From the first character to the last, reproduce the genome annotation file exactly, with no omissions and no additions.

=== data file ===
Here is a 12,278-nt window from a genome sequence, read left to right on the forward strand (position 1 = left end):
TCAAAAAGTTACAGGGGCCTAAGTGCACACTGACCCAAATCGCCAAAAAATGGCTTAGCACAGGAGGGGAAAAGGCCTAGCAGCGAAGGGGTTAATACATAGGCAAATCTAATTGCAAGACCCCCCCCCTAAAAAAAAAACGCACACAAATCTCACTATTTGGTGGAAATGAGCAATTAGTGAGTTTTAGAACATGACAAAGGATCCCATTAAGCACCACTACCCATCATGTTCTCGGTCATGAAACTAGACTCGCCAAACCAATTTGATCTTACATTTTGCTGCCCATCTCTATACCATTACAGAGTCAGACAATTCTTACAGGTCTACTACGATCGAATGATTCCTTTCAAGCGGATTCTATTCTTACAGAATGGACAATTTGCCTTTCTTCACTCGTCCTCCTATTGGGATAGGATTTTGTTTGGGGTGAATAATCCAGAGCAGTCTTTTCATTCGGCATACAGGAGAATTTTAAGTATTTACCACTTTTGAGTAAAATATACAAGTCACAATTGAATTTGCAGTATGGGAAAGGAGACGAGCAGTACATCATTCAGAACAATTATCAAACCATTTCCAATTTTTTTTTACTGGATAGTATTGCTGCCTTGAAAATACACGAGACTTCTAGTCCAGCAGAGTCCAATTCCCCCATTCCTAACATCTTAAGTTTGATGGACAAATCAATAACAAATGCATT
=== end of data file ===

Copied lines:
Here is a 12,278-nt window from a genome sequence, read left to right on the forward strand (position 1 = left end):
TCAAAAAGTTACAGGGGCCTAAGTGCACACTGACCCAAATCGCCAAAAAATGGCTTAGCACAGGAGGGGAAAAGGCCTAGCAGCGAAGGGGTTAATACATAGGCAAATCTAATTGCAAGACCCCCCCCCTAAAAAAAAAACGCACACAAATCTCACTATTTGGTGGAAATGAGCAATTAGTGAGTTTTAGAACATGACAAAGGATCCCATTAAGCACCACTACCCATCATGTTCTCGGTCATGAAACTAGACTCGCCAAACCAATTTGATCTTACATTTTGCTGCCCATCTCTATACCATTACAGAGTCAGACAATTCTTACAGGTCTACTACGATCGAATGATTCCTTTCAAGCGGATTCTATTCTTACAGAATGGACAATTTGCCTTTCTTCACTCGTCCTCCTATTGGGATAGGATTTTGTTTGGGGTGAATAATCCAGAGCAGTCTTTTCATTCGGCATACAGGAGAATTTTAAGTATTTACCACTTTTGAGTAAAATATACAAGTCACAATTGAATTTGCAGTATGGGAAAGGAGACGAGCAGTACATCATTCAGAACAATTATCAAACCATTTCCAATTTTTTTTTACTGGATAGTATTGCTGCCTTGAAAATACACGAGACTTCTAGTCCAGCAGAGTCCAATTCCCCCATTCCTAACATCTTAAGTTTGATGGACAAATCAATAACAAATGCATT